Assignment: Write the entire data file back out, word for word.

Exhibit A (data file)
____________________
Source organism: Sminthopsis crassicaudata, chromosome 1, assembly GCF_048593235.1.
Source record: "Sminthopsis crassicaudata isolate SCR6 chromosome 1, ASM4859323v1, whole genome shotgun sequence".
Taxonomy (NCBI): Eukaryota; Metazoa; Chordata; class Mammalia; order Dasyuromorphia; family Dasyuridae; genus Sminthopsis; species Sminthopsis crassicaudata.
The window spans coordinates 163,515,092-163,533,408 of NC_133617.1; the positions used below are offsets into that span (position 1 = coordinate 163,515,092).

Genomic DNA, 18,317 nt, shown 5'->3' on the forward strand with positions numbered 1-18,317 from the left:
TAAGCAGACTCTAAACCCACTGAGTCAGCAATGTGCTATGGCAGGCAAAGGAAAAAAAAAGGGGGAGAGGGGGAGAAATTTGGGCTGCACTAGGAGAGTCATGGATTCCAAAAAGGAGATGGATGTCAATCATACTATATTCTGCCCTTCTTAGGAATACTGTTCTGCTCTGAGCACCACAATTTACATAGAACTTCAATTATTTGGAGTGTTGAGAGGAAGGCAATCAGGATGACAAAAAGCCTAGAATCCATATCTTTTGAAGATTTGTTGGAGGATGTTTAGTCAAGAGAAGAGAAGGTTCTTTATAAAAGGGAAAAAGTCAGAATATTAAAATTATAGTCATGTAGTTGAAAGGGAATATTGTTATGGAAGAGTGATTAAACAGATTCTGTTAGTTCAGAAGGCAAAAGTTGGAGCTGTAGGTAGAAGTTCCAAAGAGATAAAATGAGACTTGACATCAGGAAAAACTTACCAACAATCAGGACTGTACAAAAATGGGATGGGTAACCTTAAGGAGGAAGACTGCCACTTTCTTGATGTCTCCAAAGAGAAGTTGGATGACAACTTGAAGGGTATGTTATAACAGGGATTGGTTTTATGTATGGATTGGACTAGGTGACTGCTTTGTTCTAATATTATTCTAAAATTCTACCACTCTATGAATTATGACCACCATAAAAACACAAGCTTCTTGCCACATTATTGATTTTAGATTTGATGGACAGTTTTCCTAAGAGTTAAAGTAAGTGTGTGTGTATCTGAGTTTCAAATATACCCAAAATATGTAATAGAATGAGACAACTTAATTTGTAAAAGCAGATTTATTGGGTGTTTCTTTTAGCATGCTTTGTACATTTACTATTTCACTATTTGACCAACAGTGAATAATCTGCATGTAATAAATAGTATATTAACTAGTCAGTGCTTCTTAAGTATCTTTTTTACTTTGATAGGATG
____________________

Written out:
Source organism: Sminthopsis crassicaudata, chromosome 1, assembly GCF_048593235.1.
Source record: "Sminthopsis crassicaudata isolate SCR6 chromosome 1, ASM4859323v1, whole genome shotgun sequence".
Taxonomy (NCBI): Eukaryota; Metazoa; Chordata; class Mammalia; order Dasyuromorphia; family Dasyuridae; genus Sminthopsis; species Sminthopsis crassicaudata.
The window spans coordinates 163,515,092-163,533,408 of NC_133617.1; the positions used below are offsets into that span (position 1 = coordinate 163,515,092).

Genomic DNA, 18,317 nt, shown 5'->3' on the forward strand with positions numbered 1-18,317 from the left:
TAAGCAGACTCTAAACCCACTGAGTCAGCAATGTGCTATGGCAGGCAAAGGAAAAAAAAAGGGGGAGAGGGGGAGAAATTTGGGCTGCACTAGGAGAGTCATGGATTCCAAAAAGGAGATGGATGTCAATCATACTATATTCTGCCCTTCTTAGGAATACTGTTCTGCTCTGAGCACCACAATTTACATAGAACTTCAATTATTTGGAGTGTTGAGAGGAAGGCAATCAGGATGACAAAAAGCCTAGAATCCATATCTTTTGAAGATTTGTTGGAGGATGTTTAGTCAAGAGAAGAGAAGGTTCTTTATAAAAGGGAAAAAGTCAGAATATTAAAATTATAGTCATGTAGTTGAAAGGGAATATTGTTATGGAAGAGTGATTAAACAGATTCTGTTAGTTCAGAAGGCAAAAGTTGGAGCTGTAGGTAGAAGTTCCAAAGAGATAAAATGAGACTTGACATCAGGAAAAACTTACCAACAATCAGGACTGTACAAAAATGGGATGGGTAACCTTAAGGAGGAAGACTGCCACTTTCTTGATGTCTCCAAAGAGAAGTTGGATGACAACTTGAAGGGTATGTTATAACAGGGATTGGTTTTATGTATGGATTGGACTAGGTGACTGCTTTGTTCTAATATTATTCTAAAATTCTACCACTCTATGAATTATGACCACCATAAAAACACAAGCTTCTTGCCACATTATTGATTTTAGATTTGATGGACAGTTTTCCTAAGAGTTAAAGTAAGTGTGTGTGTATCTGAGTTTCAAATATACCCAAAATATGTAATAGAATGAGACAACTTAATTTGTAAAAGCAGATTTATTGGGTGTTTCTTTTAGCATGCTTTGTACATTTACTATTTCACTATTTGACCAACAGTGAATAATCTGCATGTAATAAATAGTATATTAACTAGTCAGTGCTTCTTAAGTATCTTTTTTACTTTGATAGGATG